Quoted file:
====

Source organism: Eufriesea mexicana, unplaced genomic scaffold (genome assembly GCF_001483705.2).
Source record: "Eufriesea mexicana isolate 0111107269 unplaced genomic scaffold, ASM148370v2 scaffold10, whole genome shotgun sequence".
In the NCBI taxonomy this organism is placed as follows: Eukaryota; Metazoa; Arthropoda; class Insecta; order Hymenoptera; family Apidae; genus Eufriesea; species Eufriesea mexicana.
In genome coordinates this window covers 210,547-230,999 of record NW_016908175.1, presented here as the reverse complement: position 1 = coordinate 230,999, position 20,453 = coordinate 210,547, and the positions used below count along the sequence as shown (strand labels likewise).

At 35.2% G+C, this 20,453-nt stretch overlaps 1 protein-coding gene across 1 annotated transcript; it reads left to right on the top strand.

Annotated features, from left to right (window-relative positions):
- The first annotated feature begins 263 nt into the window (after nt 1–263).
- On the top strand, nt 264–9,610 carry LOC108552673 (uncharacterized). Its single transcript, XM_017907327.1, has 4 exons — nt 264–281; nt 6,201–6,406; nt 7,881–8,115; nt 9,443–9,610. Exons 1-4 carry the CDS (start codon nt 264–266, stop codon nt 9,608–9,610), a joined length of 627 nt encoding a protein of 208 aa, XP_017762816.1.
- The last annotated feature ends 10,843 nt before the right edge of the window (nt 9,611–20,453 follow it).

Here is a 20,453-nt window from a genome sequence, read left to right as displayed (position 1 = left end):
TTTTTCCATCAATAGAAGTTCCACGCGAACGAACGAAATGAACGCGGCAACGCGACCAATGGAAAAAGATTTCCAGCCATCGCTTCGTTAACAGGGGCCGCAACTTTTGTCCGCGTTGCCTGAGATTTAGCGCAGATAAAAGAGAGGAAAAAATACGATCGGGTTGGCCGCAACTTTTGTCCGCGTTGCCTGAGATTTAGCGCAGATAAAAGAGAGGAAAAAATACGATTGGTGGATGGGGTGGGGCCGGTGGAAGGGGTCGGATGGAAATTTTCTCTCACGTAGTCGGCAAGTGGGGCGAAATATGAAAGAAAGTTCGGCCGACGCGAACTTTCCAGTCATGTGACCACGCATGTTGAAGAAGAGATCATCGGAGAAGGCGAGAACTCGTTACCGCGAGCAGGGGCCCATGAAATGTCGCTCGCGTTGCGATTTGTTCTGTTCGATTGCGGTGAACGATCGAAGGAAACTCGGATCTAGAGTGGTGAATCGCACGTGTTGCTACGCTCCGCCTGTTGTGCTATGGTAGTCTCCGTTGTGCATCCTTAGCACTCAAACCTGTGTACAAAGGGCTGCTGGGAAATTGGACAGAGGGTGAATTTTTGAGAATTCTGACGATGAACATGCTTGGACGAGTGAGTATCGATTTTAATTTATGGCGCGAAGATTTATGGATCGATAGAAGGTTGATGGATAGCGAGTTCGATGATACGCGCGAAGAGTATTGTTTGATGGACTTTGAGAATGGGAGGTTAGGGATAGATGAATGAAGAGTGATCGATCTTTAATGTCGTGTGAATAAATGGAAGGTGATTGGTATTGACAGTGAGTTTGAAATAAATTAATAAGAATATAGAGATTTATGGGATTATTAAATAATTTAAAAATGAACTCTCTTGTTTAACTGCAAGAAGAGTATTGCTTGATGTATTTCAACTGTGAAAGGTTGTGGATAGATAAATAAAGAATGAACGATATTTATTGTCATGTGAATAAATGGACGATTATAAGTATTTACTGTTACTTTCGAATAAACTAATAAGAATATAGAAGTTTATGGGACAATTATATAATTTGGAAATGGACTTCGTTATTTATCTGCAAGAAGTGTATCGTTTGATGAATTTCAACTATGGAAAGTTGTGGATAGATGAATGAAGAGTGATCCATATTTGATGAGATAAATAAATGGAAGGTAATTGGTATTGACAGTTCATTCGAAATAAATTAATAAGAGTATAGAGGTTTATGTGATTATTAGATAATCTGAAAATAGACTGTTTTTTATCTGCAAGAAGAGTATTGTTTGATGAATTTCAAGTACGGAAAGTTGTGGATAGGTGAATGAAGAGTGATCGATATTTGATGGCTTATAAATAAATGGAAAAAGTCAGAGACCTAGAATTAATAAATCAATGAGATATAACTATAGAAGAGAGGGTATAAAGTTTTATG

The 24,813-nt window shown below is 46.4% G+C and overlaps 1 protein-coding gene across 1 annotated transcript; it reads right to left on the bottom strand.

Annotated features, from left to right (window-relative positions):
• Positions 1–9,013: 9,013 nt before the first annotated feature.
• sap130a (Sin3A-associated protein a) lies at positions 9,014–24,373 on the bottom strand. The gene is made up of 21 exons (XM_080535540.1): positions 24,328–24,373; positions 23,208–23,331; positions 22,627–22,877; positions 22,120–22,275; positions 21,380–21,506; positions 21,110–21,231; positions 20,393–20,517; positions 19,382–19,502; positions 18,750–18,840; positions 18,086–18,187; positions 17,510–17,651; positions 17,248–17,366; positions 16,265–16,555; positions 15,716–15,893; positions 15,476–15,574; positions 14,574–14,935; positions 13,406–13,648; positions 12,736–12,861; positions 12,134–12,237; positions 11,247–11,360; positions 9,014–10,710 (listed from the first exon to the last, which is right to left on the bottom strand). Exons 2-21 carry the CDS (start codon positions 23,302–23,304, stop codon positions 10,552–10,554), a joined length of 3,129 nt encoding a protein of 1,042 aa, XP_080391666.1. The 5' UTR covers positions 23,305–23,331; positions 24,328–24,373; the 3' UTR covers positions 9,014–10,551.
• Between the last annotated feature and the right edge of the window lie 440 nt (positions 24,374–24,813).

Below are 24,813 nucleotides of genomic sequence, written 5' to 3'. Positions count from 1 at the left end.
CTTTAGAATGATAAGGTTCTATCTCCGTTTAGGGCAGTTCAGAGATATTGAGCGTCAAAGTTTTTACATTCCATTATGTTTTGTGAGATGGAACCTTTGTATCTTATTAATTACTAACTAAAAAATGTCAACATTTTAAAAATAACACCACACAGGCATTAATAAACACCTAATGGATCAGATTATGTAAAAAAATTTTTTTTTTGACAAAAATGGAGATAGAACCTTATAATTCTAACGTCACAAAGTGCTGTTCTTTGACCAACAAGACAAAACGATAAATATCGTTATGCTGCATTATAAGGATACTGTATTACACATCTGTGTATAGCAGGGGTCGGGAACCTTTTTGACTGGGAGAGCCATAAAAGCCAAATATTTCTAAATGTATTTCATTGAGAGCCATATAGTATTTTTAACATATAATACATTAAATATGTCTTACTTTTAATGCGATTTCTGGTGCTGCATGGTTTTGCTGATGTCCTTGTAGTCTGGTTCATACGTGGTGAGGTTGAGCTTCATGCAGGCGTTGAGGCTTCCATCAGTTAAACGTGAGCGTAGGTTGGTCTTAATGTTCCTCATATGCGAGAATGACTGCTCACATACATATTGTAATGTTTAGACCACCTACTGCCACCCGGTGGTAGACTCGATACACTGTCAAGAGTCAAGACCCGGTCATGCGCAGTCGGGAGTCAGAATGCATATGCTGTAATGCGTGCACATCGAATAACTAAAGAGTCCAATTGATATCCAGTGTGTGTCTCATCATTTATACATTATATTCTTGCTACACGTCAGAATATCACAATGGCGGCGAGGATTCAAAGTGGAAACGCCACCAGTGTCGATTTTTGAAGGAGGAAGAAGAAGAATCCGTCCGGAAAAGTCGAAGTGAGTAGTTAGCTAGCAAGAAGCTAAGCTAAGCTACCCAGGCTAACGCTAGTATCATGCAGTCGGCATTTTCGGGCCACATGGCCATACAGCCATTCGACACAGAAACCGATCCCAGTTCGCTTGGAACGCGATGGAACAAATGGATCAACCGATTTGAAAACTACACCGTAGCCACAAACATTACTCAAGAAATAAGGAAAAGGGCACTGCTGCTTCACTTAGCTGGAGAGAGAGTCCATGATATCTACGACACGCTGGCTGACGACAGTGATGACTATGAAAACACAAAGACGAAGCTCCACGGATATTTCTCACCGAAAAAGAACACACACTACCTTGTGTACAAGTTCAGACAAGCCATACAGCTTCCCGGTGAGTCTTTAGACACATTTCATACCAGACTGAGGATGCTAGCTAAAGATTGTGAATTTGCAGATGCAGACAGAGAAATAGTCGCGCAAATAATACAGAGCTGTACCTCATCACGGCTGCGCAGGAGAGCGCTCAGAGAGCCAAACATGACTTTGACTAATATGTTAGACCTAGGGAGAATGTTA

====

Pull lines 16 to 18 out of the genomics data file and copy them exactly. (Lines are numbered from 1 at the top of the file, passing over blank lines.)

• Between the last annotated feature and the right edge of the window lie 440 nt (positions 24,374–24,813).

Below are 24,813 nucleotides of genomic sequence, written 5' to 3'. Positions count from 1 at the left end.
CTTTAGAATGATAAGGTTCTATCTCCGTTTAGGGCAGTTCAGAGATATTGAGCGTCAAAGTTTTTACATTCCATTATGTTTTGTGAGATGGAACCTTTGTATCTTATTAATTACTAACTAAAAAATGTCAACATTTTAAAAATAACACCACACAGGCATTAATAAACACCTAATGGATCAGATTATGTAAAAAAATTTTTTTTTTGACAAAAATGGAGATAGAACCTTATAATTCTAACGTCACAAAGTGCTGTTCTTTGACCAACAAGACAAAACGATAAATATCGTTATGCTGCATTATAAGGATACTGTATTACACATCTGTGTATAGCAGGGGTCGGGAACCTTTTTGACTGGGAGAGCCATAAAAGCCAAATATTTCTAAATGTATTTCATTGAGAGCCATATAGTATTTTTAACATATAATACATTAAATATGTCTTACTTTTAATGCGATTTCTGGTGCTGCATGGTTTTGCTGATGTCCTTGTAGTCTGGTTCATACGTGGTGAGGTTGAGCTTCATGCAGGCGTTGAGGCTTCCATCAGTTAAACGTGAGCGTAGGTTGGTCTTAATGTTCCTCATATGCGAGAATGACTGCTCACATACATATTGTAATGTTTAGACCACCTACTGCCACCCGGTGGTAGACTCGATACACTGTCAAGAGTCAAGACCCGGTCATGCGCAGTCGGGAGTCAGAATGCATATGCTGTAATGCGTGCACATCGAATAACTAAAGAGTCCAATTGATATCCAGTGTGTGTCTCATCATTTATACATTATATTCTTGCTACACGTCAGAATATCACAATGGCGGCGAGGATTCAAAGTGGAAACGCCACCAGTGTCGATTTTTGAAGGAGGAAGAAGAAGAATCCGTCCGGAAAAGTCGAAGTGAGTAGTTAGCTAGCAAGAAGCTAAGCTAAGCTACCCAGGCTAACGCTAGTATCATGCAGTCGGCATTTTCGGGCCACATGGCCATACAGCCATTCGACACAGAAACCGATCCCAGTTCGCTTGGAACGCGATGGAACAAATGGATCAACCGATTTGAAAACTACACCGTAGCCACAAACATTACTCAAGAAATAAGGAAAAGGGCACTGCTGCTTCACTTAGCTGGAGAGAGAGTCCATGATATCTACGACACGCTGGCTGACGACAGTGATGACTATGAAAACACAAAGACGAAGCTCCACGGATATTTCTCACCGAAAAAGAACACACACTACCTTGTGTACAAGTTCAGACAAGCCATACAGCTTCCCGGTGAGTCTTTAGACACATTTCATACCAGACTGAGGATGCTAGCTAAAGATTGTGAATTTGCAGATGCAGACAGAGAAATAGTCGCGCAAATAATACAGAGCTGTACCTCATCACGGCTGCGCAGGAGAGCGCTCAGAGAGCCAAACATGACTTTGACTAATATGTTAGACCTAGGGAGAATGTTA